Members of the Weber Board of Education and I recognize that there are questions and concerns regarding the opening of school this fall. District and school leaders are spending the summer preparing for the return of students in August. Throughout the entire school year, Weber School District will follow guidance from state and local health department officials regarding school opening or possible closures. This year's return to school will come with some new protocols and procedures in order to keep everyone safe and healthy. Here is a link to our Safe Weber—A Responsive Framework to COVID-19. We encourage everyone to get familiar with the document, along with its accompanying protocols. While it will alter certain aspects of the school day, our goal is to maintain a normalized environment where students can learn and teachers can teach.  

Each of us continues to hope for a vaccine and effective therapeutics to treat the spread of the coronavirus. Optimistic medical advances are certainly bringing that day closer. Until then, our individual behavior will become the most effective defense against the virus. Up to this point, our best countermeasures against the virus have been limiting large scale social interactions and imposing restrictions on group gatherings (e.g., soft closure of schools, closures of non-essential businesses, stay-at-home recommendations, etc.). We have moved into a period where these types of restrictions are less sustainable. We are now beginning to rely more on individual behaviors. Frankly, our goal is to keep schools open, sporting events available, extracurricular activities accessible, as well as field trips, dances and graduation. The best way to accomplish that is for each of us to demonstrate individual responsibility by protecting ourselves and others.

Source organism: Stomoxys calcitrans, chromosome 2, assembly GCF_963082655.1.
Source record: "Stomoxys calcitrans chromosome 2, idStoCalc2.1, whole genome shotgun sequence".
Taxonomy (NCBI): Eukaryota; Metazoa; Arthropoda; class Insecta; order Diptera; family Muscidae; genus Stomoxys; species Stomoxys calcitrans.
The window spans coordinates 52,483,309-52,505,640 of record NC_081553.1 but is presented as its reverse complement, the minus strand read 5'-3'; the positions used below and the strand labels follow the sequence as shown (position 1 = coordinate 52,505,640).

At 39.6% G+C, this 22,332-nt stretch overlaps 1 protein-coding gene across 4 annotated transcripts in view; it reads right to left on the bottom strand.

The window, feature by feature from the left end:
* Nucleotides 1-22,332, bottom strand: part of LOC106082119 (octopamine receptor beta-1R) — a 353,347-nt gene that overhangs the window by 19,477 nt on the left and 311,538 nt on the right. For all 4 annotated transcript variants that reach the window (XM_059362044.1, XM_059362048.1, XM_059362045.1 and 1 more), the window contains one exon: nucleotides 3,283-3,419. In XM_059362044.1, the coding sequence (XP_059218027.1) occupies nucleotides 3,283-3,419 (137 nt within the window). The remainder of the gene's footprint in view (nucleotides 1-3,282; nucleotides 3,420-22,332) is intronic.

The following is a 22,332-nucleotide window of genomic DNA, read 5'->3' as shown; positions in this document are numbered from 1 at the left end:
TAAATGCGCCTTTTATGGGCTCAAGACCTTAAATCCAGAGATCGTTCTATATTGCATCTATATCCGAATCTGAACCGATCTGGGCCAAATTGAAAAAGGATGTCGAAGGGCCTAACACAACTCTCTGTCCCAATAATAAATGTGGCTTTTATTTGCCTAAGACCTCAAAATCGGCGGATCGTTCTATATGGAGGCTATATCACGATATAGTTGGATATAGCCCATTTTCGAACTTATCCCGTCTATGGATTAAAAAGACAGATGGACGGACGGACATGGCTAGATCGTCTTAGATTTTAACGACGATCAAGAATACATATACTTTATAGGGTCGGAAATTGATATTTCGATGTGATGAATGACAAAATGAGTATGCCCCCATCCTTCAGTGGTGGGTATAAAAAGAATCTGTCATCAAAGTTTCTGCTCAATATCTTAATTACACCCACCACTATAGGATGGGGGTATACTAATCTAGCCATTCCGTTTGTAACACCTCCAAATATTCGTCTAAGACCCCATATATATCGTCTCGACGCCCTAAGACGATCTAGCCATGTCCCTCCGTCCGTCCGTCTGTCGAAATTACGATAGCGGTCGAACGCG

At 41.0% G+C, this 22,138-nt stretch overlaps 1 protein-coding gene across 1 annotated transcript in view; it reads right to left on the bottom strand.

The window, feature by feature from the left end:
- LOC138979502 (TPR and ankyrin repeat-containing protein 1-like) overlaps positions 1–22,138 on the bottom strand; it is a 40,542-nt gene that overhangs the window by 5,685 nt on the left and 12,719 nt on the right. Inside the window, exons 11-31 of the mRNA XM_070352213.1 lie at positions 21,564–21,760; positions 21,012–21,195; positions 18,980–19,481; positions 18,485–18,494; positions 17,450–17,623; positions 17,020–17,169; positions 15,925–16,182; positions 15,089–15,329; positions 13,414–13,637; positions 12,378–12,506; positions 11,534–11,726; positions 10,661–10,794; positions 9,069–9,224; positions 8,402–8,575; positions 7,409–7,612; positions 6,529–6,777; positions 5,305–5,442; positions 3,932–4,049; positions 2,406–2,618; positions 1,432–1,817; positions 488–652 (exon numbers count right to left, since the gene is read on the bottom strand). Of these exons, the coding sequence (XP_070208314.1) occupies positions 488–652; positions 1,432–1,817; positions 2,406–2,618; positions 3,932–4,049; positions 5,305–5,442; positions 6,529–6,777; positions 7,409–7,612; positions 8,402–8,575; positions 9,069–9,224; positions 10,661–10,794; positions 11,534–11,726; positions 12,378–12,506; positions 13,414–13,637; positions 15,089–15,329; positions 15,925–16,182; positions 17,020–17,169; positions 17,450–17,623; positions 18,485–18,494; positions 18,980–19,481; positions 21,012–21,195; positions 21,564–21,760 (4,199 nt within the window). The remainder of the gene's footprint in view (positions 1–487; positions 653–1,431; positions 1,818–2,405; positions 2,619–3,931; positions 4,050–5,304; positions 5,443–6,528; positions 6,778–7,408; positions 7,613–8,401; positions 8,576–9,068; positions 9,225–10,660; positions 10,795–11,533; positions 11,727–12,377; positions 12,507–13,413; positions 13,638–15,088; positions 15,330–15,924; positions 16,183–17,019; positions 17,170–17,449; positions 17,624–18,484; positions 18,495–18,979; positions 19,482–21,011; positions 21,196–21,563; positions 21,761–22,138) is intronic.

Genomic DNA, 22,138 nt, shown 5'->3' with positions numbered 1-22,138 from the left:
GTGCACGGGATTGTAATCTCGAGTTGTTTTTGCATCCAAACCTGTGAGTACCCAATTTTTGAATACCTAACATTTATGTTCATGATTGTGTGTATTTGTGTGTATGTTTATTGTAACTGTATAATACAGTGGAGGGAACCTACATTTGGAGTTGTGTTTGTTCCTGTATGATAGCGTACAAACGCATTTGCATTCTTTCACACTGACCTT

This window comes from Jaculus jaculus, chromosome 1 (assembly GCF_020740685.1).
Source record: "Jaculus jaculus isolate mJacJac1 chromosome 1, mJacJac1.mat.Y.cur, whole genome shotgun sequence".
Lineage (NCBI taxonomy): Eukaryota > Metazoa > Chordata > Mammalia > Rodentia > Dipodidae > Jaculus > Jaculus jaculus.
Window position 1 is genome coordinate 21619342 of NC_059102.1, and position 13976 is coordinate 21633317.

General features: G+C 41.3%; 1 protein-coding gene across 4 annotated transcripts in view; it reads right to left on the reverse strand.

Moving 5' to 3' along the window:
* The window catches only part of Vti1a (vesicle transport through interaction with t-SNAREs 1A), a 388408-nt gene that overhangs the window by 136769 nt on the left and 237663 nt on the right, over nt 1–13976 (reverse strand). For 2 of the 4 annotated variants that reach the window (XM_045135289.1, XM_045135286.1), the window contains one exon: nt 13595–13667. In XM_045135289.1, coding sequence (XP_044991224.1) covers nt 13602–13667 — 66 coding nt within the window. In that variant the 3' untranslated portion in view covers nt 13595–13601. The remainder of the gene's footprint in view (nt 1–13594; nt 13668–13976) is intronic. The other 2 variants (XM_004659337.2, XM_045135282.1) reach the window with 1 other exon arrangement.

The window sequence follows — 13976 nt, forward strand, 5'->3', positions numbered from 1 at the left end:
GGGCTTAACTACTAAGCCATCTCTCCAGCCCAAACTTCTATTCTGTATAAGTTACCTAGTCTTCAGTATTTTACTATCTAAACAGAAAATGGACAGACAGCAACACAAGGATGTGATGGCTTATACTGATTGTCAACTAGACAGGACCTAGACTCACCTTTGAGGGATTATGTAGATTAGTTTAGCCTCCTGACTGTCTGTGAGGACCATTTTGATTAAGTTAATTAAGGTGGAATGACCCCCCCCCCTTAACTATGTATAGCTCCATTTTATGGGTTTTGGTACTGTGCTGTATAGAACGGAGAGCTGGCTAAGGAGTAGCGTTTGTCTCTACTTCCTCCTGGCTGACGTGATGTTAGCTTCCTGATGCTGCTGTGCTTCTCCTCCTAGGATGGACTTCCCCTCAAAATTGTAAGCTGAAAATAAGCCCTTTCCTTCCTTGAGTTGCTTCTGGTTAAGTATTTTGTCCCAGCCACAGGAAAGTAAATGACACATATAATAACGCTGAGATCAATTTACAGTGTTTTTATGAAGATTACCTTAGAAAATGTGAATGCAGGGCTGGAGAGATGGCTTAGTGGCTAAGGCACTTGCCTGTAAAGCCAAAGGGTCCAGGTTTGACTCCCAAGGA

As we open schools for in-person instruction, it is important that everyone recognizes the role they play in protecting themselves and others. It is absolutely imperative that if anyone experiences flu-like symptoms (e.g., fever, cough, chills, nausea, etc.) they stay home. The board of education has suspended high school attendance credit requirements for the 2020-21 school year so that no student feels compelled to attend school. Likewise, elementary and junior high administrators have discontinued any type of perfect attendance awards. Each school will place a heightened emphasis on facility sanitation, including the regular cleaning of touch points, horizontal surface areas and the use of electrostatic sprayers to maintain a clean and healthy school environment. Hand hygiene is vital! We will have hand sanitation stations placed throughout our schools and students will be encouraged to regularly wash their hands as a way to remove germs, avoid getting sick and prevent the spread of germs to others.